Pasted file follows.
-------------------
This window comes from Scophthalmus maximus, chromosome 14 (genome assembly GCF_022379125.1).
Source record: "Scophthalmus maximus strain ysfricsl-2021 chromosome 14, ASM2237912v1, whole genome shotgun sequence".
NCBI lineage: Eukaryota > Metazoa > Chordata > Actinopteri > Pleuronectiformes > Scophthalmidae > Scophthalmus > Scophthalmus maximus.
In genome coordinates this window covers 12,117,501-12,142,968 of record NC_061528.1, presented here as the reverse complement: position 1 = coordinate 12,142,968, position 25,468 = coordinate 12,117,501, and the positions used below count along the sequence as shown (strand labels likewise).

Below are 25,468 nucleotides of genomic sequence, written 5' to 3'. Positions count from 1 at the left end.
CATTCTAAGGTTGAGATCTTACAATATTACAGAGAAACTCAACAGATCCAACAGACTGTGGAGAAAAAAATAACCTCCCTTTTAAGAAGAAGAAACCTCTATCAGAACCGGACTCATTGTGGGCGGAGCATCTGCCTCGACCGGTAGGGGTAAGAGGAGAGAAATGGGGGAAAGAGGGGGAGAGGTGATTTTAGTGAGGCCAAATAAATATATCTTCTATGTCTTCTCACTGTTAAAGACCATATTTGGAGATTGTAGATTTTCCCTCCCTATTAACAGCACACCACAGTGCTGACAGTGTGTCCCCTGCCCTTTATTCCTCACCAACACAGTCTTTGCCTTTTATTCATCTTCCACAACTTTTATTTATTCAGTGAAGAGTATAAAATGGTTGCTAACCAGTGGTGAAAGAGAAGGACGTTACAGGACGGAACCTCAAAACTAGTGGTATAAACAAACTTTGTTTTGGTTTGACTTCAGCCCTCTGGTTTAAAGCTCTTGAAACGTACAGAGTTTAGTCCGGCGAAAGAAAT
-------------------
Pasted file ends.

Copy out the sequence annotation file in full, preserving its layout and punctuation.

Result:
This window comes from Scophthalmus maximus, chromosome 14 (genome assembly GCF_022379125.1).
Source record: "Scophthalmus maximus strain ysfricsl-2021 chromosome 14, ASM2237912v1, whole genome shotgun sequence".
NCBI lineage: Eukaryota > Metazoa > Chordata > Actinopteri > Pleuronectiformes > Scophthalmidae > Scophthalmus > Scophthalmus maximus.
In genome coordinates this window covers 12,117,501-12,142,968 of record NC_061528.1, presented here as the reverse complement: position 1 = coordinate 12,142,968, position 25,468 = coordinate 12,117,501, and the positions used below count along the sequence as shown (strand labels likewise).

Below are 25,468 nucleotides of genomic sequence, written 5' to 3'. Positions count from 1 at the left end.
CATTCTAAGGTTGAGATCTTACAATATTACAGAGAAACTCAACAGATCCAACAGACTGTGGAGAAAAAAATAACCTCCCTTTTAAGAAGAAGAAACCTCTATCAGAACCGGACTCATTGTGGGCGGAGCATCTGCCTCGACCGGTAGGGGTAAGAGGAGAGAAATGGGGGAAAGAGGGGGAGAGGTGATTTTAGTGAGGCCAAATAAATATATCTTCTATGTCTTCTCACTGTTAAAGACCATATTTGGAGATTGTAGATTTTCCCTCCCTATTAACAGCACACCACAGTGCTGACAGTGTGTCCCCTGCCCTTTATTCCTCACCAACACAGTCTTTGCCTTTTATTCATCTTCCACAACTTTTATTTATTCAGTGAAGAGTATAAAATGGTTGCTAACCAGTGGTGAAAGAGAAGGACGTTACAGGACGGAACCTCAAAACTAGTGGTATAAACAAACTTTGTTTTGGTTTGACTTCAGCCCTCTGGTTTAAAGCTCTTGAAACGTACAGAGTTTAGTCCGGCGAAAGAAAT